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Content and Keywords Important for Search Engine Optimization

When you’re working on your site’s search engine optimization (SEO), you don’t necessarily have to pick through the HTML code for your web page to evaluate how search engine–friendly it is. You can find out a lot just by looking at the web page in the browser.

Determine whether you have any text on the page. Page content — text that search engines can read — is essential, but many websites don't have any page content on the front page and often have little or none on interior pages. Here are some potential problems:

  • Embedding much of the text on your site into images, rather than relying on readable text

  • Banking on flashy visuals to hide the fact that your site is light on content

  • Using the wrong keywords

If you have these types of problems, they can often be time-consuming to fix. Following are some ways you might overcome the problems.

Replace images with real text for SEO success

If you have an image-heavy website, in which all or most of the text is embedded onto images, you need to get rid of the images and replace them with real text. If the search engine can't read the text, it can't index it.

It may not be immediately clear whether text on the page is real text or images. You can quickly figure it out a couple of ways:

  • Try to select the text in the browser with your mouse. If it's real text, you can select it character by character. If it’s not real text, you simply can’t select it — you’ll probably end up selecting an image.

  • Right-click the text, and if you see menu options, such as Save Image and Copy Image, you know it’s an image, not text.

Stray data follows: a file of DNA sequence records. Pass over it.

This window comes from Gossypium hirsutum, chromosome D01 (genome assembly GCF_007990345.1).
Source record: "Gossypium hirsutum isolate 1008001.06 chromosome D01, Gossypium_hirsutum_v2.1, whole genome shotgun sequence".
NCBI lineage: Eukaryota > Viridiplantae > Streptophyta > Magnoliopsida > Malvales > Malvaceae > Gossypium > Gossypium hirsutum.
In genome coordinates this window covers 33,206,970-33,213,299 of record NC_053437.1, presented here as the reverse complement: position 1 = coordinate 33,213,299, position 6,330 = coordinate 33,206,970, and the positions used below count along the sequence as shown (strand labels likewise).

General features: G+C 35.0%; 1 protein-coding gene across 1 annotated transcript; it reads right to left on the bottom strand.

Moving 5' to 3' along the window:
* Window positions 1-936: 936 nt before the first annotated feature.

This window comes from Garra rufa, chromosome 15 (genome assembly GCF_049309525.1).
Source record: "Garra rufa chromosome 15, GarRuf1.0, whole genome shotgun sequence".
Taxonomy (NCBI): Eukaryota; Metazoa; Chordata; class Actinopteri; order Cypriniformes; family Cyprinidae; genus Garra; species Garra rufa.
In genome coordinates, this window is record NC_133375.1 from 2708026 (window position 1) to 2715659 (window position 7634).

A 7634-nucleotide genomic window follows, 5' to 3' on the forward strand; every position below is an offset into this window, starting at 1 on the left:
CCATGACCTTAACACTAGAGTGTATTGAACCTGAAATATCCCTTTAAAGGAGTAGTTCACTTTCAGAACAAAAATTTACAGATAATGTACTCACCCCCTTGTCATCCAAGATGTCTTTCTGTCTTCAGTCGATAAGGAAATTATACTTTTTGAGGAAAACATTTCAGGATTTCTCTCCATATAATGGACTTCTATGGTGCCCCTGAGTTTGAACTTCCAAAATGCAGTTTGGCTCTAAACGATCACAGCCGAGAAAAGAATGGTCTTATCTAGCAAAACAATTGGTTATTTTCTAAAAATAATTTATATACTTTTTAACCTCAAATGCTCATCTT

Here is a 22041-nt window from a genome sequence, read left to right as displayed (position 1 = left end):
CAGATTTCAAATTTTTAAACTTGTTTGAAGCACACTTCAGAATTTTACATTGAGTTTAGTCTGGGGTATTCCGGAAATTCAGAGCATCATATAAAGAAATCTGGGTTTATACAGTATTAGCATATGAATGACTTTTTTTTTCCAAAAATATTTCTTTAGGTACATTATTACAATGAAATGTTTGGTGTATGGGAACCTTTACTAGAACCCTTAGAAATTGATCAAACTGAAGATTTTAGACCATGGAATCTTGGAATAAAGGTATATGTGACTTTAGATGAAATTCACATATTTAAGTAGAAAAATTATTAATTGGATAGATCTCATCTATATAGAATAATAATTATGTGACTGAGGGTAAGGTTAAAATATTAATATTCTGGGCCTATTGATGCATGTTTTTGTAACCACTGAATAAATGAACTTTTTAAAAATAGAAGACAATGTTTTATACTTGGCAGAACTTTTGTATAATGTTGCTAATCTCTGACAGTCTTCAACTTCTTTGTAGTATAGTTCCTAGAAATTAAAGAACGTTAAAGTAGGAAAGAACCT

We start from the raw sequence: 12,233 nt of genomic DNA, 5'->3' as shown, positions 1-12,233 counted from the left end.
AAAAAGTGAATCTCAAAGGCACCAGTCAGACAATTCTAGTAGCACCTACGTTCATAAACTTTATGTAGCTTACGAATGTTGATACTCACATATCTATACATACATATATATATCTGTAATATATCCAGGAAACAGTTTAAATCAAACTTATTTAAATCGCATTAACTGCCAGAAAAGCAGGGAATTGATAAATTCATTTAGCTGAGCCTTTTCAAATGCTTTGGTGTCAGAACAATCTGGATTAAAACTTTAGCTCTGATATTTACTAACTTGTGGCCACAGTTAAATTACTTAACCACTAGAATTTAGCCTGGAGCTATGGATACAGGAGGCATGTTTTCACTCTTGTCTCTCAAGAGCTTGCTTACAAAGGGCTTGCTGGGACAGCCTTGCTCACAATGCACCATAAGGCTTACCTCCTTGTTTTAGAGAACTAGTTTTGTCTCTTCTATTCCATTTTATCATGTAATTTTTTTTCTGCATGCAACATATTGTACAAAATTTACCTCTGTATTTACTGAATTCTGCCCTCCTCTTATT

The light-content issue can be a real problem. Some sites are designed to be light on content, and sometimes this approach is perfectly valid in terms of design and usability. However, search engines have a bias for content — that is, for text they can read. In general, the more text — with the right keywords — the better.

Use the right keywords in the right places

Suppose that you do have text, and plenty of it. But does the text have the right keywords? Where keywords are placed and what they look like is also important. Search engines use position and format as clues to importance. Here are a few simple techniques you can use — but don't overdo it!

  • Use keywords in folder names and filenames, and in page files and image files.

  • Use keywords near the top of the page.

  • Place keywords into <H> (heading) tags.

  • Use bold and italic keywords; search engines take note of these.

  • Put keywords into bulleted lists; search engines also take note of this.

  • Use keywords multiple times on a page, but don't use a keyword or keyword phrase too often. If your page sounds really clumsy through over-repetition, it may be too much.

Ensure that the links between pages within your site contain keywords. Think about all the sites you’ve visited recently. How many use links with no keywords in them? They use buttons, graphic navigation bars, short little links that you have to guess at, click here links, and so on. Big mistakes.

Some writers have suggested that you should never use “click here” because it sounds silly and people know they’re supposed to click. However, research shows that using the words can sometimes increase the number of clicks on a particular link. However, for search-engine purposes, you should rarely, if ever, use a link with only the words click here in the link text; you should include keywords in the link.

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